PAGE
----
June 8, 2024
Climate change is driving us to the brink of a catastrophe. While no country is immune to the impacts of climate change, rural communities in low-income countries are the most vulnerable and the least able to cope. For small-scale farmers, the soaring prices for energy and inputs such as fertilizer and feedstock could be the final straw.

By Linda Odhiambo
Published November 26, 2022

Farmer organizations convene to discuss support for small-scale farmers in East and Southern Africa  As crippling spikes in food and energy prices continue to hit East and Southern Africa, the devastating impact of climate change on the productive capacity of small-scale farmers has become an urgent issue. Therefore, the International Fund for Agricultural Development (IFAD) and farmer organizations from the region are jointly convening the Regional Farmers’ Forum in Dar es Salaam, Tanzania to galvanize greater efforts to build farmers’ resilience through partnership.

Climate change is driving us to the brink of a catastrophe. While no country is immune to the impacts of climate change, rural communities in low-income countries are the most vulnerable and the least able to cope. For small-scale farmers, the soaring prices for energy and inputs such as fertilizer and feedstock could be the final straw.

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“The Forum comes at a critical time when we risk the collapse of agricultural systems that sustain millions across East and Southern Africa. Farmers organizations are the voice of small-scale farmers, including pastoralists and artisanal fishers in the region. These farmers produce most of the food consumed, but are currently not adequately supported,” says Satu Santala, Associate Vice President for  External Relations and Governance Department at IFAD.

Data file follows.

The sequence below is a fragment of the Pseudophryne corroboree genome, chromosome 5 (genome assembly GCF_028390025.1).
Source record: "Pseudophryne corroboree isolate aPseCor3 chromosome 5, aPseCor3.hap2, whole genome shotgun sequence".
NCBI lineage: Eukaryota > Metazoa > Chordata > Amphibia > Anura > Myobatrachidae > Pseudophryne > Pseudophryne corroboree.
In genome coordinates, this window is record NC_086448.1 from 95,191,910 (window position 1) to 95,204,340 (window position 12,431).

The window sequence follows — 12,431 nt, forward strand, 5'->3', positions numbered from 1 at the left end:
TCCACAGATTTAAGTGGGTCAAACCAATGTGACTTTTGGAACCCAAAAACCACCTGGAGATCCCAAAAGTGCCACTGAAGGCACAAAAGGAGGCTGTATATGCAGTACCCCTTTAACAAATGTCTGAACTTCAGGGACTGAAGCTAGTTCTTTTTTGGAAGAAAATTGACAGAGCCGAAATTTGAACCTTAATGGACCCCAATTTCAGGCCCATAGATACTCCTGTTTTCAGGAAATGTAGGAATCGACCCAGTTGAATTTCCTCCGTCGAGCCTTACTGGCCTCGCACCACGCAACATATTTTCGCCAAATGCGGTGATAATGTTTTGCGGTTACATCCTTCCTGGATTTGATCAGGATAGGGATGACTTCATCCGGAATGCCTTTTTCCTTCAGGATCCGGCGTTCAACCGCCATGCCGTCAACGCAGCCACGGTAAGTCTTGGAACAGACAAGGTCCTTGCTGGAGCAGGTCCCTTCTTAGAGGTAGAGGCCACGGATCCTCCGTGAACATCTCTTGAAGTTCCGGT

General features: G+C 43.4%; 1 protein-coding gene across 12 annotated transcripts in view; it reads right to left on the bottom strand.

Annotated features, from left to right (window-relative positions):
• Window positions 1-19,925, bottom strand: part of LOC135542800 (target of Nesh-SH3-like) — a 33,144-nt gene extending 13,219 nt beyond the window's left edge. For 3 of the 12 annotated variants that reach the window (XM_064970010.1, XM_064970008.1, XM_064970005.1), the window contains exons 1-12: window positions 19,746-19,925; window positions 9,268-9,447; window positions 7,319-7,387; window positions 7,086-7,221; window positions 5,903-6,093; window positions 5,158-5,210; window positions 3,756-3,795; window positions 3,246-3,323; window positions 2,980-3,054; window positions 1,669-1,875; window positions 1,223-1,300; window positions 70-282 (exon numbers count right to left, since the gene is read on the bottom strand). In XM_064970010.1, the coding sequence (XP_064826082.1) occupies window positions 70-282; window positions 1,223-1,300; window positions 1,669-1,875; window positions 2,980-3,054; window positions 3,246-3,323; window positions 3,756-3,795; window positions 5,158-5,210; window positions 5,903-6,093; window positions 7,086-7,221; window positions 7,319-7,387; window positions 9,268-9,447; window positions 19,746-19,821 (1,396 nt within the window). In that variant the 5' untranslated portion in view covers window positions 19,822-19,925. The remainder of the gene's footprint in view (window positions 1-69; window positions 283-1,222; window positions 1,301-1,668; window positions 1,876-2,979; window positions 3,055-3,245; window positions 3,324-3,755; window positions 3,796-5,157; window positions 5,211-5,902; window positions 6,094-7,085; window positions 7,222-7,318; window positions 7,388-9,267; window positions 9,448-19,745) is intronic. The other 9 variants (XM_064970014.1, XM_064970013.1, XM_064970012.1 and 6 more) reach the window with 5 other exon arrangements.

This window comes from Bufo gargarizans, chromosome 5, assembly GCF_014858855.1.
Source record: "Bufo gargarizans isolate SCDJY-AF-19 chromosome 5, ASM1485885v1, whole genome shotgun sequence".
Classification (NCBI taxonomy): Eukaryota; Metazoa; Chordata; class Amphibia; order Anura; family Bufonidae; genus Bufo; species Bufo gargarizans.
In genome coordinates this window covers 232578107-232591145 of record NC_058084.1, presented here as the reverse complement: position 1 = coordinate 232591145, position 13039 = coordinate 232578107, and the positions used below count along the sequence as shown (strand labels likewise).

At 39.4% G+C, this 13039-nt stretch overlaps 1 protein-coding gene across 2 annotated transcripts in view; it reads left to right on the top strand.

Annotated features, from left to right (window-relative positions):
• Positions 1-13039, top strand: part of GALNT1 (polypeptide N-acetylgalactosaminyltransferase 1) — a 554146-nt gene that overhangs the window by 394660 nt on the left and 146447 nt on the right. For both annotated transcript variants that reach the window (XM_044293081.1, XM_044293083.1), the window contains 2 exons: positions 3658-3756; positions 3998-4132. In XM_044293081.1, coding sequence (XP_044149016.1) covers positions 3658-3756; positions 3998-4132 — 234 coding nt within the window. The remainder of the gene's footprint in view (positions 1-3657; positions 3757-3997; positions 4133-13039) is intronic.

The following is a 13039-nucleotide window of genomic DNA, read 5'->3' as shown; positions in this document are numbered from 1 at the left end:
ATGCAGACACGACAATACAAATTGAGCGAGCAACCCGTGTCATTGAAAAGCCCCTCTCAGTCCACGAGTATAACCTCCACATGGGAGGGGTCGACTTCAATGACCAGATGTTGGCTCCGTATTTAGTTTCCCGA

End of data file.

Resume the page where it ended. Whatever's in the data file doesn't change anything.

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Climate change is driving us to the brink of a catastrophe. While no country is immune to the impacts of climate change, rural communities in low-income countries are the most vulnerable and the least able to cope. For small-scale farmers, the soaring prices for energy and inputs such as fertilizer and feedstock could be the final straw.The Regional Farmers’ Forum is a bottom-up process of consultation and dialogue between organizations of small-scale farmers, rural producers, IFAD and governments, focusing on agriculture, rural development and poverty reduction. Since it was established in 2005, the forum has held six global forums, and one regional forum in East and Southern Africa. The forums have given farmers a platform to speak as a united voice so that their issues, concerns and recommendations become an integral part of policies and practices at grassroots, national, regional and global levels. The forum will discuss strategies to transform rural food systems and improve farmers’ livelihoods and resilience, for example through engagement with private sector, greater access to finance, climate change adaptation, and digitalization of agriculture through ICT4D. In addition, participants will share best practices and explore new opportunities for partnership, looking at trends and specific country cases of partnerships between farmer organizations and IFAD.

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